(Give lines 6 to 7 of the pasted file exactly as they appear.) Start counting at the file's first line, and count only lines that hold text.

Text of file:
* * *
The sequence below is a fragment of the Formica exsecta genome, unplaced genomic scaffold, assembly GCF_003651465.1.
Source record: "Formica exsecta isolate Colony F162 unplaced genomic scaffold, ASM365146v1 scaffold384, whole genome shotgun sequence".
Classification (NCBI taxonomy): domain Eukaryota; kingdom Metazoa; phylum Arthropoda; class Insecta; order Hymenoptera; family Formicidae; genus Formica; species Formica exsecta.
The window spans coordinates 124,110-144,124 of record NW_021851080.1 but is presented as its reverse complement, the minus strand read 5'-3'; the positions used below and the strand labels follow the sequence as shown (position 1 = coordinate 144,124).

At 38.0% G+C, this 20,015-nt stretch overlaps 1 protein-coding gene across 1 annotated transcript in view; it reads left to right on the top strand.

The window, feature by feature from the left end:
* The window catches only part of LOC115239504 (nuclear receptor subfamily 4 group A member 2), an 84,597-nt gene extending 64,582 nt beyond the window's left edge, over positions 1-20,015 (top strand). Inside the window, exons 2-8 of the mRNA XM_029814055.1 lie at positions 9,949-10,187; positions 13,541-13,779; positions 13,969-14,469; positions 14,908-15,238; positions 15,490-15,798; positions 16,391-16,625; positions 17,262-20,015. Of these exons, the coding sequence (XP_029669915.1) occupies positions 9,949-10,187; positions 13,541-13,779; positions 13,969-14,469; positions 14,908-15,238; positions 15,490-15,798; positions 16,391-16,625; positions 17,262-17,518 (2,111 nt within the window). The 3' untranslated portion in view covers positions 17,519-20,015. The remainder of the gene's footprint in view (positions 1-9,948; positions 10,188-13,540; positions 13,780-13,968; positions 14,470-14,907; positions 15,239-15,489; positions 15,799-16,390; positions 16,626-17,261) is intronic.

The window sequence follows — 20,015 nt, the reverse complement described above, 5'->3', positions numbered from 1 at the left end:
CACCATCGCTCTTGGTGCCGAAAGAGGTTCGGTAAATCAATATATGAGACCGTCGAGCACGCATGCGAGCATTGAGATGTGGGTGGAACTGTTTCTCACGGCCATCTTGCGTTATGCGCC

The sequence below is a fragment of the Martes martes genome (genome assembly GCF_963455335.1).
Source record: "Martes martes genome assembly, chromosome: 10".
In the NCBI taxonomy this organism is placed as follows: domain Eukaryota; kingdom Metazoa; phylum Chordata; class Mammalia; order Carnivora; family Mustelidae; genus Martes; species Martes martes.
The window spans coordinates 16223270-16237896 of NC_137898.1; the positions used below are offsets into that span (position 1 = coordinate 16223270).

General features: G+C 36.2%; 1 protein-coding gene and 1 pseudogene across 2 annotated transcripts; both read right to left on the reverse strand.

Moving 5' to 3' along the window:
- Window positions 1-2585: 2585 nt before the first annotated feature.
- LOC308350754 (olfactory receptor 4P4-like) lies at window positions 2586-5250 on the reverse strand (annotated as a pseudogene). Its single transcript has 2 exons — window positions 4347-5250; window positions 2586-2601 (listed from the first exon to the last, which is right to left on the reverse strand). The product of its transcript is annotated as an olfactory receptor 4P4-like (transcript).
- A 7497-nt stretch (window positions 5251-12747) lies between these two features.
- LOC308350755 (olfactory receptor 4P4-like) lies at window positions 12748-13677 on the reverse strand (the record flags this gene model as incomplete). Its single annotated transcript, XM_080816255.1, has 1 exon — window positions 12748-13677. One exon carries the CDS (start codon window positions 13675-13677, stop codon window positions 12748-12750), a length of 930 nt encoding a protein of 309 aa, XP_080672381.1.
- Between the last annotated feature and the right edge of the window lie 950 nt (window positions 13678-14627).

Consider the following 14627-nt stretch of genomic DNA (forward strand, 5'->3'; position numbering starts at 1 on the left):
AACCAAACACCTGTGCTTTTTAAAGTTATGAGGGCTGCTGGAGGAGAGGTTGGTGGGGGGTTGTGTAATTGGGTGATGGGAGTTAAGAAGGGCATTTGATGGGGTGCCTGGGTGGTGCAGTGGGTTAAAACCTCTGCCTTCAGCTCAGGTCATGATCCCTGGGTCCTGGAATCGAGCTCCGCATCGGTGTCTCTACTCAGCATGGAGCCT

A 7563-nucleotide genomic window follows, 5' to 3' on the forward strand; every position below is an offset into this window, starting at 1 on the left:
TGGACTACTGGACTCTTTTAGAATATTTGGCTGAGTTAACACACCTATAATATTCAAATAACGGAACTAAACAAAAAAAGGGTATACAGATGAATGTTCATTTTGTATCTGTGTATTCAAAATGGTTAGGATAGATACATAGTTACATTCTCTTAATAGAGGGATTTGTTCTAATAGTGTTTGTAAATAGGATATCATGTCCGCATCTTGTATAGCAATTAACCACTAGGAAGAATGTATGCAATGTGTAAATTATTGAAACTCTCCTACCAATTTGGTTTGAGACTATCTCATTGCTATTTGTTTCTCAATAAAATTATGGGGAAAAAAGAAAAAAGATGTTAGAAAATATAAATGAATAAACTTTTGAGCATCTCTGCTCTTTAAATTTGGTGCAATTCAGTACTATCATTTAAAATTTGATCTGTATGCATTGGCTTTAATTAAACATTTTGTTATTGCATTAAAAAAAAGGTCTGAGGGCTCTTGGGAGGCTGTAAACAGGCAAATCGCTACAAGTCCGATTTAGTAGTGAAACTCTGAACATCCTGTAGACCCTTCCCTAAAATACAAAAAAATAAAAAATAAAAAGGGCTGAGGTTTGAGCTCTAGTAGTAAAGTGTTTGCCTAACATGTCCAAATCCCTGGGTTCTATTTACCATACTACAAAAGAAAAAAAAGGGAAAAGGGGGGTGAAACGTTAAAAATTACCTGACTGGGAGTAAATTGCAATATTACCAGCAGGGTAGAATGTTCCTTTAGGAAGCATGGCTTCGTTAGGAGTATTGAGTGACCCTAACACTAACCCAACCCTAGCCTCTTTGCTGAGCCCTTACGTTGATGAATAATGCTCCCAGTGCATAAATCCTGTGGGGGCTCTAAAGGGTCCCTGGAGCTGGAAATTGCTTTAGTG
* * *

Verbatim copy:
The window, feature by feature from the left end:
* The window catches only part of LOC115239504 (nuclear receptor subfamily 4 group A member 2), an 84,597-nt gene extending 64,582 nt beyond the window's left edge, over positions 1-20,015 (top strand). Inside the window, exons 2-8 of the mRNA XM_029814055.1 lie at positions 9,949-10,187; positions 13,541-13,779; positions 13,969-14,469; positions 14,908-15,238; positions 15,490-15,798; positions 16,391-16,625; positions 17,262-20,015. Of these exons, the coding sequence (XP_029669915.1) occupies positions 9,949-10,187; positions 13,541-13,779; positions 13,969-14,469; positions 14,908-15,238; positions 15,490-15,798; positions 16,391-16,625; positions 17,262-17,518 (2,111 nt within the window). The 3' untranslated portion in view covers positions 17,519-20,015. The remainder of the gene's footprint in view (positions 1-9,948; positions 10,188-13,540; positions 13,780-13,968; positions 14,470-14,907; positions 15,239-15,489; positions 15,799-16,390; positions 16,626-17,261) is intronic.